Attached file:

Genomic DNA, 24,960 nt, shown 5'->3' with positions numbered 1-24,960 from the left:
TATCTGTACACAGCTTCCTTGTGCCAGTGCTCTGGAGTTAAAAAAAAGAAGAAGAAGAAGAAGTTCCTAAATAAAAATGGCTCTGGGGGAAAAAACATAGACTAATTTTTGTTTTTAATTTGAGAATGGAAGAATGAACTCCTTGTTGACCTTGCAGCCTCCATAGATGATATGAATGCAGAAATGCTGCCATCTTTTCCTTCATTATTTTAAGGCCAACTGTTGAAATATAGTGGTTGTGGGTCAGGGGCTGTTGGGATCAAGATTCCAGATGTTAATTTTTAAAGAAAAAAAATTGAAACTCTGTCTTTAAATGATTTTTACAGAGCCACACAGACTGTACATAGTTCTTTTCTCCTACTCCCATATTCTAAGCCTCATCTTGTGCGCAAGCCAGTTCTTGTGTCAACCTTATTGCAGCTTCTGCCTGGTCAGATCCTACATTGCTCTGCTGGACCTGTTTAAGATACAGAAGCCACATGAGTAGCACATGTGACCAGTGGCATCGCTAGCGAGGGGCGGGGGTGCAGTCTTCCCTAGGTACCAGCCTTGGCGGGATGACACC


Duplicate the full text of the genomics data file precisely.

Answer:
Genomic DNA, 24,960 nt, shown 5'->3' with positions numbered 1-24,960 from the left:
TATCTGTACACAGCTTCCTTGTGCCAGTGCTCTGGAGTTAAAAAAAAGAAGAAGAAGAAGAAGTTCCTAAATAAAAATGGCTCTGGGGGAAAAAACATAGACTAATTTTTGTTTTTAATTTGAGAATGGAAGAATGAACTCCTTGTTGACCTTGCAGCCTCCATAGATGATATGAATGCAGAAATGCTGCCATCTTTTCCTTCATTATTTTAAGGCCAACTGTTGAAATATAGTGGTTGTGGGTCAGGGGCTGTTGGGATCAAGATTCCAGATGTTAATTTTTAAAGAAAAAAAATTGAAACTCTGTCTTTAAATGATTTTTACAGAGCCACACAGACTGTACATAGTTCTTTTCTCCTACTCCCATATTCTAAGCCTCATCTTGTGCGCAAGCCAGTTCTTGTGTCAACCTTATTGCAGCTTCTGCCTGGTCAGATCCTACATTGCTCTGCTGGACCTGTTTAAGATACAGAAGCCACATGAGTAGCACATGTGACCAGTGGCATCGCTAGCGAGGGGCGGGGGTGCAGTCTTCCCTAGGTACCAGCCTTGGCGGGATGACACC